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As Trump weighs tariff, U.S. steelmakers enjoy rising profits
WASHINGTON -- The Trump administration has chosen an odd time to offer special protection to the U.S. steel industry.
As President Donald Trump prepares to impose a 25 percent tax on imported steel, America's steelmakers actually are faring pretty well: The U.S. steel industry last year earned more than $2.8 billion, up from $714 million in 2016 and a loss in 2015, according to the Commerce Department. And the industry added more than 8,000 jobs between January 2017 and January 2018.
Even before Trump mentioned the tariff Thursday, the price of the benchmark U.S.-made hot-rolled steel had reached the highest level since May 2011, according to S&P Global Platts. The price surged even higher on the tariff news.
"We finished 2017 in a good position. We look forward to 2018," U.S. Steel CEO David Burritt told industry analysts Feb. 1, according to a transcript at the website Seeking Alpha. He continued: "We're seeing increased demand from our customers and have rescheduled some projects to ensure that we can make enough steel to support our customers' needs."
Still, the steel companies complain they're victims of unfair foreign competition.
"The industry isn't doing as bad as their press releases say it is," said steel analyst Charles Bradford, president of Bradford Research. "Any time world economic growth is over 3 percent, the steel industry usually does OK." The International Monetary Fund says the global economy grew 3.7 percent last year and expects it to grow 3.9 percent in 2018.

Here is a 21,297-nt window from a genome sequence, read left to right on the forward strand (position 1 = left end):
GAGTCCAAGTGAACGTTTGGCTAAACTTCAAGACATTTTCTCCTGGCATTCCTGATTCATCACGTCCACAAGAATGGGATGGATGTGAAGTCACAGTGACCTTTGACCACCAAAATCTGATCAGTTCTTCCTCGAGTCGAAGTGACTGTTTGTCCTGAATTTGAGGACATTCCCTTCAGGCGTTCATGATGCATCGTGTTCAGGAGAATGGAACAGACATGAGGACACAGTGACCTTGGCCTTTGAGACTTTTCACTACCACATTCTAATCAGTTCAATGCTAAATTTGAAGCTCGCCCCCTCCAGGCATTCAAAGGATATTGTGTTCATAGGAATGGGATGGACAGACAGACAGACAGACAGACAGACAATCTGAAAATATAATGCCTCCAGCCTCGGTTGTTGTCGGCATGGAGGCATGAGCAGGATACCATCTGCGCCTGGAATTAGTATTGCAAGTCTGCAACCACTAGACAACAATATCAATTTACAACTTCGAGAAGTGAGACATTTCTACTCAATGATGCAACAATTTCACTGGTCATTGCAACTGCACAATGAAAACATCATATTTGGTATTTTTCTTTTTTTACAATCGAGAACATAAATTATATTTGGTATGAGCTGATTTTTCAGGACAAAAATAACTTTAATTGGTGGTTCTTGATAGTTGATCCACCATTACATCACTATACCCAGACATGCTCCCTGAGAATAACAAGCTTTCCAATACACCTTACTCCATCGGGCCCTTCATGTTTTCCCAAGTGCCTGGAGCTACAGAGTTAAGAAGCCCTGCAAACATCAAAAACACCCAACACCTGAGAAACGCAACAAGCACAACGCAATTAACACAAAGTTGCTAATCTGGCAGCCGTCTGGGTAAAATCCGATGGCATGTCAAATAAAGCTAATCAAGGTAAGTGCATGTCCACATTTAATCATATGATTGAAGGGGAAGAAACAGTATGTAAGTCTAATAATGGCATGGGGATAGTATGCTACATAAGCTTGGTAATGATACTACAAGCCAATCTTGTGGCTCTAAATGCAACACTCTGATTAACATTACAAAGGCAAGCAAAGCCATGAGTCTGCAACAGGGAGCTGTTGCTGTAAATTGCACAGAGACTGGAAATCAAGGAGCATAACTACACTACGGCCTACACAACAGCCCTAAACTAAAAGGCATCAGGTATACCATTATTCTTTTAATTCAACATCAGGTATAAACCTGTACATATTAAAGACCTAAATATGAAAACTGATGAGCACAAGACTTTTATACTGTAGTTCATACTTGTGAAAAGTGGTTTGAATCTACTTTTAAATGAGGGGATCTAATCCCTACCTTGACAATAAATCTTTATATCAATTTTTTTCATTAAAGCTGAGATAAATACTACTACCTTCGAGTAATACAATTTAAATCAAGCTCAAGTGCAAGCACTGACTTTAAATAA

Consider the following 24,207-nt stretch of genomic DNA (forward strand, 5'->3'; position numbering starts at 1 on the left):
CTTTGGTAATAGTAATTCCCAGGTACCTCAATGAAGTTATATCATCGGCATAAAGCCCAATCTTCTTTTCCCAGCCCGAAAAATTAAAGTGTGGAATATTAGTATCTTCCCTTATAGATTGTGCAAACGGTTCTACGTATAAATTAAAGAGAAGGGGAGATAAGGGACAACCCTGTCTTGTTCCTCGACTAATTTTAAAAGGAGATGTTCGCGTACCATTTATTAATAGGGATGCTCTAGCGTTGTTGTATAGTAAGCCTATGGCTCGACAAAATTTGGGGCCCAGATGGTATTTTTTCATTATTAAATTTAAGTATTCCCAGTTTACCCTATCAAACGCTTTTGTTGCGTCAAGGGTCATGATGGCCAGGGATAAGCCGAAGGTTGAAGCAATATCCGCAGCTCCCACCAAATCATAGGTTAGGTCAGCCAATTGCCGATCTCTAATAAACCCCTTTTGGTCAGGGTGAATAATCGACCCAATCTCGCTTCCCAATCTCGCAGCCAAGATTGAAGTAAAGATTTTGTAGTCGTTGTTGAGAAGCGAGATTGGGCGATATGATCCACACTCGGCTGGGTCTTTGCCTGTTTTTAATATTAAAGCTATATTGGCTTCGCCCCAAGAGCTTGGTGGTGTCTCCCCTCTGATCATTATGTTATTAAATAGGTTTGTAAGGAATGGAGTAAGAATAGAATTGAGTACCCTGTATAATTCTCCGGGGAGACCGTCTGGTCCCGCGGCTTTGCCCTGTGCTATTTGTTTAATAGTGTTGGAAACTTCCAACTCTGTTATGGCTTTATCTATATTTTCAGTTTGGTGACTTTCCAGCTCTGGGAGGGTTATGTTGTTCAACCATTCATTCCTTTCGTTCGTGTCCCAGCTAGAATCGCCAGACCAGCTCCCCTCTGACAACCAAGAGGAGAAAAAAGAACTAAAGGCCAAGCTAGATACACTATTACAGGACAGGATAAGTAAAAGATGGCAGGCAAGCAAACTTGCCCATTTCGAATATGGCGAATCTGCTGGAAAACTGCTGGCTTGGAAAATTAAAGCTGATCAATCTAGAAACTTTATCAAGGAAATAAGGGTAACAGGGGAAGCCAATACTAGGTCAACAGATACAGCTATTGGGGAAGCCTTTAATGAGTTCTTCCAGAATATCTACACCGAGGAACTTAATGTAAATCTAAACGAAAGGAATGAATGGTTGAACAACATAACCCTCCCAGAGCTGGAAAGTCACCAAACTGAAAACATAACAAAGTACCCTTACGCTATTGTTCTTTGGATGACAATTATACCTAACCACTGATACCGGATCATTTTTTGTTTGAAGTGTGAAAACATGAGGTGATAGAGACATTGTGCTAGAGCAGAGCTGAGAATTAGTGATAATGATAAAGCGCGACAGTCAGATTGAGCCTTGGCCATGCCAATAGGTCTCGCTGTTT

The U.S. economy grew 2.3 percent last year, an improvement on 1.5 percent growth in 2016. Also raising demand for steel: Florida and Texas are rebuilding after last year's ruinous hurricanes.
Ned Hill, a professor at Ohio State University's John Glenn College of Public Affairs who studies economic development, said that after decades of cost-cutting and restructuring, American steel is "a vastly improved industry. It seems to me that they've established a competitive equilibrium."
In the 1980s, American steelmakers needed 10.1 man-hours to produce a ton of steel; now they need 1.5 man-hours, Joe Innace of S&P Global Platts said.
Most American steel now is made at super-efficient mini mills, which use electric arc furnaces to turn scrap metal into steel. (Traditional integrated steel mills make steel from scratch, feeding iron ore and coking coal into blast furnaces.) Some mini-mills need just 0.5 man-hours to produce a ton of steel, Innace said.
Increased productivity means today's steel mills don't need as many workers. Steel industry employment peaked at 650,000 in 1953. By the start of this year, U.S. steelmakers employed 143,000.
The industry definitely faces long-term problems. Massive overproduction by China has flooded world markets with steel and kept world prices lower than they would have been. Some countries subsidize their steel producers and allow them to sell steel at low prices.
But the United States has already aggressively defended U.S. steel producers. As of mid-2017, the government was imposing 149 restrictions on steel imports.
Steelmakers don't just face competition from foreign producers. They also vie against lighter materials -- plastics and composites -- that increasingly can be used in building construction and auto production, said Ohio State's Hill.
Most economists oppose Trump's proposed steel tariffs, along with his call for a 10 percent duty on imported aluminum. Taxing imported steel would help domestic steel producers, they concede, but it would drive up steel prices and put pressure on the far more numerous companies that consume steel, such as automakers and aircraft manufacturers.
The Trade Partnership, a consulting firm, says the tariffs would increase U.S. employment in the steel and aluminum sector by about 33,000 jobs but would cost 179,000 jobs in the rest of the economy.
A better option, Bradford said, would be increasing the gasoline tax to finance road, bridge and other public works projects requiring lots of steel. The steelmakers "don't really need tariffs," he said. "What they do need is more infrastructure spending."
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